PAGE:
Mirrors Of Home

Entry by: meb

29th September 2017
That face.

With its clusters of freckles that had once been traced with the soft pad of my index finger. Brilliant blue centres and hazel edges, those colourful eyes I had carefully studied, too far away now, but I could still picture each subtle change in hue I had observed when our faces were inches apart.

Now, feet apart, in the World Food aisle of a supermarket. The artificial lights aggressively illuminated her form, the great landscapes of her body hidden under the folds of her favourite coat that I had bought her in Paris on a lazy mid-June day. I remembered how it used to sit in a crumpled heap on my comfy red chair, set in the form of her waist and lower back for an entire weekend if we decided to stay in.

I had not let myself think of her for weeks. To the relief of my friends I had stopped going on about how things ended; although grateful for their support, I could tell they were growing tired of my pining and never-ending realisations. But now, as if by some twist of ambivalent fate, I found myself staring at her as she frowned over a can of coconut milk.

Did she think as I did? Or was she moving on as though nothing had happened? As though I had never explored her skin, her lips and darkest trenches of her mind with our wasted hours of examination and debate? Moments before, I had veered around the supermarket shelves to find pickled olives when the bliss of mundanity was violently ripped from me. The feverish optimism of olives vanished, leaving me shaken by a cascade of white water memories, my inner monologue pulled and twisted and thrown about by this living, breathing token of the past.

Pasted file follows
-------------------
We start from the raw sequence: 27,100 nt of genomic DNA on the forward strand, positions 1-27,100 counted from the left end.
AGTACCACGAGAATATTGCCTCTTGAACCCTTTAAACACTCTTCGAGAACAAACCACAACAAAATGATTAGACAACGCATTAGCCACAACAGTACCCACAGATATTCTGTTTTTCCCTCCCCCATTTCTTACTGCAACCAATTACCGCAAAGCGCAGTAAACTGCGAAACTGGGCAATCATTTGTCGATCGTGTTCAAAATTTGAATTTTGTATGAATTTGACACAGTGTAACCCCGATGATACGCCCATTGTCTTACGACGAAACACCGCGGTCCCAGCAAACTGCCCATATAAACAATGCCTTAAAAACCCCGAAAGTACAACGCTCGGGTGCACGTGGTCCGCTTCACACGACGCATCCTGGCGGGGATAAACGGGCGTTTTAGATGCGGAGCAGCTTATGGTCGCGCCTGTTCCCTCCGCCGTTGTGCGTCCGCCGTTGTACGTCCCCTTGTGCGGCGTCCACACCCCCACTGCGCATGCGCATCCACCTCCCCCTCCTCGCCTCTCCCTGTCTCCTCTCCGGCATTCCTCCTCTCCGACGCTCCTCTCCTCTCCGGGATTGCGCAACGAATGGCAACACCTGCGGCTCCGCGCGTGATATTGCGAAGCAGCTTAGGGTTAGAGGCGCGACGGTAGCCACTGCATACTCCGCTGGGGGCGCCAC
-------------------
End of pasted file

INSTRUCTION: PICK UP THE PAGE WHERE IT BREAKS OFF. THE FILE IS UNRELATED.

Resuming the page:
Her hair was short again, above the shoulders. Last time it was that length, it had grazed my collar bone while she confided the reason for her low self-esteem: the childhood trauma of losing her mother, and the fear of never being able to live up to her memory. It was the half-light of dusk, our flesh pushed together, whispering thoughtfully as though keeping secrets from ghosts.

What would she do if I reminded her of that now? I wondered if she was sorry for all we had shared. If those exotic beaches and strange cities we had together explored were now tinged forever with regret; I imagined falling to my knees, confessing that no matter how things were now, no place or photograph or happy memory meant less to me than they had done before. How I longed to know if she felt the same!

I stiffened with panic as she placed the can back on the shelf. If she turns now, she would see me with my ruffled hair, clutching my basket to my chest, staring at her. I wanted to go for the olives, let the chance encounter happen with dignity and grace. But I felt my feet shift and carry me down the cold, repeating corridors of shelves towards Home Goods.

A deep breath in.
A deep one out.

Once my friend had shouted at me for cowering in behind a tree when we had played paintball in the woods out of town. The hard, colourful bullets whizzed over my head, so I tucked it between my legs and closed my eyes tight shut like a child hiding from a nightmare. He had told me that if I didn’t like the game, I shouldn’t have agreed to come. I was letting his team down.

My right hand ached from clenching the basket so unnaturally. I was only halfway through my list, but at this point I needed home more than groceries. As I walked, soundbites of wisdom rotated in my head: heartbreak is something everyone goes through, you will come out the other side stronger, this too shall pass. Maybe for some they helped to ground meaningful experience, but these hollow words offered no comfort against the fire of doubts raging through me. I doubled my pace to the check outs. The chill of the frozen section bit at my nose. My heart rate rose and fell, seconds becoming hours as memories and thoughts and reflections raced around the circuits of my brain. I locked in the target of the shortest line.

“Alex!” A familiar voice just to my left thwarted me, a hand falling onto my shoulder. “Hey. How have you been?”